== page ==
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    Source: The (London) Telegraph

  • Even a Dolphin Needs to Learn to Fish
    November 1, 2010
    Given the complexity of their hunting, we have long hoped to see behaviour that looks like 'teaching.' " Janet Mann, a professor of psychology and biology, on finally seeing dolphins teaching their young to hunt.
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    Source: Metro (United Kingdom)

  • Insurance Commissioners Loom Large In Health Law
    November 1, 2010
    "With the insurance market reforms, it's really going to be important for states to take a proactive role in responding to any problems that come up and making sure plans are complying with the law." Sabrina Corlette, professor of research in health policy, on insurance reforms taking place in the new year.
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    Source: NPR

  • Unions Have Much at Stake in Elections
    November 1, 2010
    "Republicans are likely to pursue a version of what Samuel Gompers often said: 'Reward your friends and punish your enemies.' " Joseph McCartin, associate professor of history and director of the Kalmanovitz Initiative for Labor and the Working Poor, on why the unions are worried about a Republican takeover in Congress.
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    Source: UPI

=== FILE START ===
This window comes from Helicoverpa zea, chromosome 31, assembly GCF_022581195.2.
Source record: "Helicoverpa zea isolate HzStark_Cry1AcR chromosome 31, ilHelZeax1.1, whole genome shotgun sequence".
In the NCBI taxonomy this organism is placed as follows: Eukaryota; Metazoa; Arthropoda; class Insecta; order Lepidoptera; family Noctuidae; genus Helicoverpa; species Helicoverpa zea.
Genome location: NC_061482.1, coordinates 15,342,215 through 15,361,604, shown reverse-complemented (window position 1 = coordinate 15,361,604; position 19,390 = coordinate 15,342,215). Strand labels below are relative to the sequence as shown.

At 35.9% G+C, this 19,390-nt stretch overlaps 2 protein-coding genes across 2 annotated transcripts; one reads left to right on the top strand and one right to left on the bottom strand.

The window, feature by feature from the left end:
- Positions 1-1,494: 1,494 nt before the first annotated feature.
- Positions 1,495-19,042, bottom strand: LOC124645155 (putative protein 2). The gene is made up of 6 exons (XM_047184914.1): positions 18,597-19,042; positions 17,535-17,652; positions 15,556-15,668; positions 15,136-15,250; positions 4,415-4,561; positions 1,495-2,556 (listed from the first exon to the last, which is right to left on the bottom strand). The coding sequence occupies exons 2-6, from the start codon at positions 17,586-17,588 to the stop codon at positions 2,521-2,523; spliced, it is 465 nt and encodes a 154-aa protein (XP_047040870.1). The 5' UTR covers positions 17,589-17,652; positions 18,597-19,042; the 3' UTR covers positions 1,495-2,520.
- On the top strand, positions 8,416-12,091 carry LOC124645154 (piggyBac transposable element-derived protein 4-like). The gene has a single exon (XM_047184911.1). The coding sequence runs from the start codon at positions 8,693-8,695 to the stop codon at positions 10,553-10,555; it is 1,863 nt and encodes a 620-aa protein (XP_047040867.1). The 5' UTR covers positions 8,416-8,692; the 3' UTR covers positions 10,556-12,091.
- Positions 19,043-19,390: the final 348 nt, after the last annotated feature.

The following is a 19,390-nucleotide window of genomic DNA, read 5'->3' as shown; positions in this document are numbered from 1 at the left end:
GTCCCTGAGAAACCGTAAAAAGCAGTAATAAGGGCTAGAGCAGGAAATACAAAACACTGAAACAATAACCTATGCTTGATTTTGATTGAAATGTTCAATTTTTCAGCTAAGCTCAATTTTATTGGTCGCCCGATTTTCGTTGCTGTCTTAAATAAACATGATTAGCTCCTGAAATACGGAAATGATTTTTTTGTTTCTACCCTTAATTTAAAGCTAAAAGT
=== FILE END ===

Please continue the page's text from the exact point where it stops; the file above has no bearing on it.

• “Our goal is to stop the progression of Alzheimer’s disease by five, 10 and even 15 years."
    November 1, 2010
    “Our goal is to stop the progression of Alzheimer’s disease by five, 10 and even 15 years." Scott Turner, director of the Memory Disorders Program, on a gene therapy study--the first study of its kind for the treatment of patients with dementia due to Alzheimer’s disease.
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    Source: ABC's Nightline

  • What Does Jon Stewart Stand to Gain (or Lose) From the Rally?
    October 29, 2010
    "I don't really see many downsides to them holding this rally, other than the time and financial costs... If anything, I think the rally is going to strengthen the connection their fans and viewers have with them." Kim Meltzer, assistant professor in the Communications, Culture and Technology program, on the Rally to Restore Sanity And/Or Fear.